Equally, because, as ever, the hon. Gentleman is right but for the wrong reasons, the list of offences in the Bill is not intended to be definitive. It has been arrived at largely as a result of the work done by the working party of utilities and local authorities, which roughly agreed the list of offences and agreed that some would be more suitable to fixed penalty notices and some better dealt with through the courts. However, we will have to resist amendment No. 46, because we want to retain flexibility—this is where the conspiracy theory comes in—to add to the list of offences carrying a fixed penalty notice, and equally, when we have seen how the list works in practice over
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time, to remove some offences. Amendment No. 46 would remove the flexibility to modify the list of fixed penalty notices.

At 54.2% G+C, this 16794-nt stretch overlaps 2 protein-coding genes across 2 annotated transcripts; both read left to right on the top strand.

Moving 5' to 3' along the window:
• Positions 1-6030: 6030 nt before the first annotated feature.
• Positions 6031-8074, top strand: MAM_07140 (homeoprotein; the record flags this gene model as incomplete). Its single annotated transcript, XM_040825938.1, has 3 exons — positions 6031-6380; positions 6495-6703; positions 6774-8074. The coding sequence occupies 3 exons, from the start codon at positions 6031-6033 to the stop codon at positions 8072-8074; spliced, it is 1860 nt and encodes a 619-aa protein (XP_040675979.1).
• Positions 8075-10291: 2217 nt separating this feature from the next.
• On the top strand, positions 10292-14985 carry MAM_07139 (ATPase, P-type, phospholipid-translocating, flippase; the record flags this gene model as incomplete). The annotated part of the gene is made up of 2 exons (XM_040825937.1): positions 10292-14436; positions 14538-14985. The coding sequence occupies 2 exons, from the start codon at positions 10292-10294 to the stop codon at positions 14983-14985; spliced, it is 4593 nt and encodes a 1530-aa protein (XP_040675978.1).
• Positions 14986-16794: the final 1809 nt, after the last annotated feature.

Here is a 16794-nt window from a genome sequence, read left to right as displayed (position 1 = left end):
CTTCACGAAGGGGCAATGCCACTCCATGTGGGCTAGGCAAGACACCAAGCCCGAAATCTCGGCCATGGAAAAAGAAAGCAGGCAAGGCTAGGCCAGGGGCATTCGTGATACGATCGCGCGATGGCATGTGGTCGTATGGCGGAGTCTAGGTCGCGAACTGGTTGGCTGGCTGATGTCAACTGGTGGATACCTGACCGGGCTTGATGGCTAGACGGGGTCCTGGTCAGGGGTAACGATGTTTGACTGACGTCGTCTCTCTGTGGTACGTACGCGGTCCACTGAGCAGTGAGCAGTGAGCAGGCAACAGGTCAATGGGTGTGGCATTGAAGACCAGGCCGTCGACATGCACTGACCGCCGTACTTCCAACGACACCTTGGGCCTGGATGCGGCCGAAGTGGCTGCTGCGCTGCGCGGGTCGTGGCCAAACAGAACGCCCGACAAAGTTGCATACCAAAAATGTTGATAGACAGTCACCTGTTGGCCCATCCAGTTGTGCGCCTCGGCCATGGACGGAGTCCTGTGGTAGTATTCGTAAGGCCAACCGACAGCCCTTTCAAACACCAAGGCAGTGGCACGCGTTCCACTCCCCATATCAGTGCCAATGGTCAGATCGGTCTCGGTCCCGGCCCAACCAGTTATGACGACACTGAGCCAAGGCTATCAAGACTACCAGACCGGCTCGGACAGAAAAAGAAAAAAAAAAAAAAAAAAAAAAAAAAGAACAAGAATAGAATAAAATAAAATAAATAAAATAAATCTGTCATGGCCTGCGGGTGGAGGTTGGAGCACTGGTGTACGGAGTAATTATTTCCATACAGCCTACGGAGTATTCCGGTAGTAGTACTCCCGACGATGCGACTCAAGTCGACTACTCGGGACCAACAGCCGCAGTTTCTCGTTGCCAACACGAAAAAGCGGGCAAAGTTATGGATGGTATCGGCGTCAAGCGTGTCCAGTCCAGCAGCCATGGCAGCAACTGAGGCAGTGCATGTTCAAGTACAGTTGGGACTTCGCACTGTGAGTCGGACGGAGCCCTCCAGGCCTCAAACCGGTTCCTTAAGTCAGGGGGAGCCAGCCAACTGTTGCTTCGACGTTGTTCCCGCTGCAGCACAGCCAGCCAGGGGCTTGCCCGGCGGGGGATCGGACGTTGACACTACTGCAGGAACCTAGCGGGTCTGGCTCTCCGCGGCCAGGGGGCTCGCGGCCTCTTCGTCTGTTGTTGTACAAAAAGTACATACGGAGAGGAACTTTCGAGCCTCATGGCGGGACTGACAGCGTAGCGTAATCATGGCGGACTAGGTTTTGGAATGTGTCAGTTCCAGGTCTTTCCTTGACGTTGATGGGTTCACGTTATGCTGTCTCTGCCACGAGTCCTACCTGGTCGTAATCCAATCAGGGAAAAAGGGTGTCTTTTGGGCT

I believe that amendment No. 47 is consequential on amendment No. 46 and removes a reference in subsection (4) of new section 95A to orders that add or remove fixed penalty notices being subject to affirmative resolution.
The hon. Gentleman's points are entirely fair, in a probing fashion. However, for some offences in the schedule, it is appropriate to go down the fixed penalty notice route, and for others it is not.
Mr. Chope: Before the Minister sits down, will he deal with the issue of iterative offences, which I raised?